Service of the heart
Jeremiah and Ezekiel, both priests, served as prophets in the period of time of great national tragedy, the destruction of the First Temple. In response thereto, they developed different theologies to address the temple’s destruction. Jeremiah blamed the people of Israel for their misconduct in ethical behavior. Ezekiel blamed the people for their ritual misbehavior.
Jeremiah developed a theology of repentance, exile and restoration. He told the holy remnant in Babylon to repent and to wait until God restored them. In Ezekiel, repentance is required for individual physical salvation, but outside of a description of cessation of idolatry (14:1-11; 18:30-32; 20:30ff.), there is no hint that human activity is needed to effect restoration to the land. Indeed, in contrast to Leviticus 26, contrition and remorse take place after redemption (Ezek. 16:54, 63; 20:43; 36:31: 39:26).
Ezekiel, prophesying on foreign soil, makes the shocking statement that God gave Israel laws that He knew “were not good and judgments they could not live by.” Instead of talking about ethics, Ezekiel uses women as a symbol of priestly and ritual uncleanliness.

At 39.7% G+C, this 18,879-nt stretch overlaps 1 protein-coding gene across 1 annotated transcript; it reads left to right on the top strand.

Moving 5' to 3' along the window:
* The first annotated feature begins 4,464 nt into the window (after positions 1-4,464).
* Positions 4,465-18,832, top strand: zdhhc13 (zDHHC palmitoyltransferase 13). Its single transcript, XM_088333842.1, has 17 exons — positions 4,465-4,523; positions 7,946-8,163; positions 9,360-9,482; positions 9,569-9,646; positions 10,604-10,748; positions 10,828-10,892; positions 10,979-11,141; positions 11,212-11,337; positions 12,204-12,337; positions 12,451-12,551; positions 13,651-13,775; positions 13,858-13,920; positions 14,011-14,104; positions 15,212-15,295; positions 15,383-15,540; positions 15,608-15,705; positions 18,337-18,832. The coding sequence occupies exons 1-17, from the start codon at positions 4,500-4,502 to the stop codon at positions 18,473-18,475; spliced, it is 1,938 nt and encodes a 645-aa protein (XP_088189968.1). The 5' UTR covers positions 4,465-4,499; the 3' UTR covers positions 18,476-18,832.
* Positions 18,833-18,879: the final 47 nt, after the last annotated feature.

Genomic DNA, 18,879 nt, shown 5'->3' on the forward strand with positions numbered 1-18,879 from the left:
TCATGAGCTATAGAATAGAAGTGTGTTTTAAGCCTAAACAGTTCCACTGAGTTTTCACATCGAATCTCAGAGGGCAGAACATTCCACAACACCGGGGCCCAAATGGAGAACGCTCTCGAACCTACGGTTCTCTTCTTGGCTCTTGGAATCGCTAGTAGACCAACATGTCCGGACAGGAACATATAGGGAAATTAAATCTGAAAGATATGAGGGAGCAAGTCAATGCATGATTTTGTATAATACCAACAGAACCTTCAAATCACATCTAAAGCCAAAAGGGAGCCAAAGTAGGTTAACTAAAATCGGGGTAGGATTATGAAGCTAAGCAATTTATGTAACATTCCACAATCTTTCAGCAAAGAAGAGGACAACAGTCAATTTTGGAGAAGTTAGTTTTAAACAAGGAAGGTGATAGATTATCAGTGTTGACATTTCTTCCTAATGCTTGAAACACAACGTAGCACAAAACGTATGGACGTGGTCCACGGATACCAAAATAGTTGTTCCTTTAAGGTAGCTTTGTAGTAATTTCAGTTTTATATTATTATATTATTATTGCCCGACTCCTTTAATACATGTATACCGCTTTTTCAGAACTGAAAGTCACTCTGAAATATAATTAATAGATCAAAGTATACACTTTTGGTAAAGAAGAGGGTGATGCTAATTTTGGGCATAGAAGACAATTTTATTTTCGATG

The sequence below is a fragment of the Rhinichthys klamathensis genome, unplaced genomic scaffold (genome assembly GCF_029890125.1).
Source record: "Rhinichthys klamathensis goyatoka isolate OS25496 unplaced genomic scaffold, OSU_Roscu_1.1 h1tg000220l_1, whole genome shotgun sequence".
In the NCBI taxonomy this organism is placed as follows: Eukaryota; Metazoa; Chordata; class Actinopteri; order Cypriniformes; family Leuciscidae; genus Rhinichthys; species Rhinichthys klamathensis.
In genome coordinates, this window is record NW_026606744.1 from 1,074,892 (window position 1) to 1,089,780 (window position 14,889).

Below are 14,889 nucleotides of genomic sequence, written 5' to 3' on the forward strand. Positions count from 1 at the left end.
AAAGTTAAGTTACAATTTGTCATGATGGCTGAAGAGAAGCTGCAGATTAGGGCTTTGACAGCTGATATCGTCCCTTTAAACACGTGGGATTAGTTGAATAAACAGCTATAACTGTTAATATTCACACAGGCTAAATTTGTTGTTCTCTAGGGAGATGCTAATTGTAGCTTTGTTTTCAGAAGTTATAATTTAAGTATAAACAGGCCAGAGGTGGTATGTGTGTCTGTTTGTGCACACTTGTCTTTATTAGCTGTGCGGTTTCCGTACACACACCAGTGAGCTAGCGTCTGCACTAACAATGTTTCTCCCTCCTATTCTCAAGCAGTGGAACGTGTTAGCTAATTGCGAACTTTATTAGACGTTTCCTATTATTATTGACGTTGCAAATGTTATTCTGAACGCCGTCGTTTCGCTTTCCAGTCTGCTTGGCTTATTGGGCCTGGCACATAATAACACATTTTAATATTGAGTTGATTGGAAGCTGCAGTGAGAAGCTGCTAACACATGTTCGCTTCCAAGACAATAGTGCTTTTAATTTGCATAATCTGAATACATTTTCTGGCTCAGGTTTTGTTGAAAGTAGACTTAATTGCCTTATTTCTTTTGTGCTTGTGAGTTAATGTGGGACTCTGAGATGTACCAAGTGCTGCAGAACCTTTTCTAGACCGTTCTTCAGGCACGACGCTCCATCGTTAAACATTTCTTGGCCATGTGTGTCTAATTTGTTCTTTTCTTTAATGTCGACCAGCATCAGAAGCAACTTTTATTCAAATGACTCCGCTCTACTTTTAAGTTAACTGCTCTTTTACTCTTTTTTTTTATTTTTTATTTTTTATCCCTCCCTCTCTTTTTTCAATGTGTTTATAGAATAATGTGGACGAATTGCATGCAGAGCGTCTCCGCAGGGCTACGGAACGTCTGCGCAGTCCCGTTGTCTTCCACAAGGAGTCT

Ezekiel stands in stark contrast to Jeremiah seeing the fall of Jerusalem as inevitable and certainly different than Isaiah who saw Jerusalem as inviolable. He concludes that the reason for the destruction was the people of Israel’s total depravity from the beginning of its history. However, Ezekiel places greater emphasis upon priestly rules and ritual uncleanliness. In his development of the first Hebrew apocalypse, he presents a new Messianic Temple where his priests will follow ritual rules that he has changed from those in Leviticus.
Both Jeremiah and Ezekiel discussed God providing the people with a new heart. Jeremiah tells the people to “apply circumcision to your hearts.” Ezekiel says in the name of God, “A new heart I will give you, and a new spirit I will put within you; and I will take out of your flesh the heart of stone and give you a heart of flesh. And I will put my spirit within you, and cause you to walk in my statutes and be careful to observe my ordinances. You shall dwell in the land which I gave to your fathers; and you shall be my people, and I will be your God.”
Gospel of Luke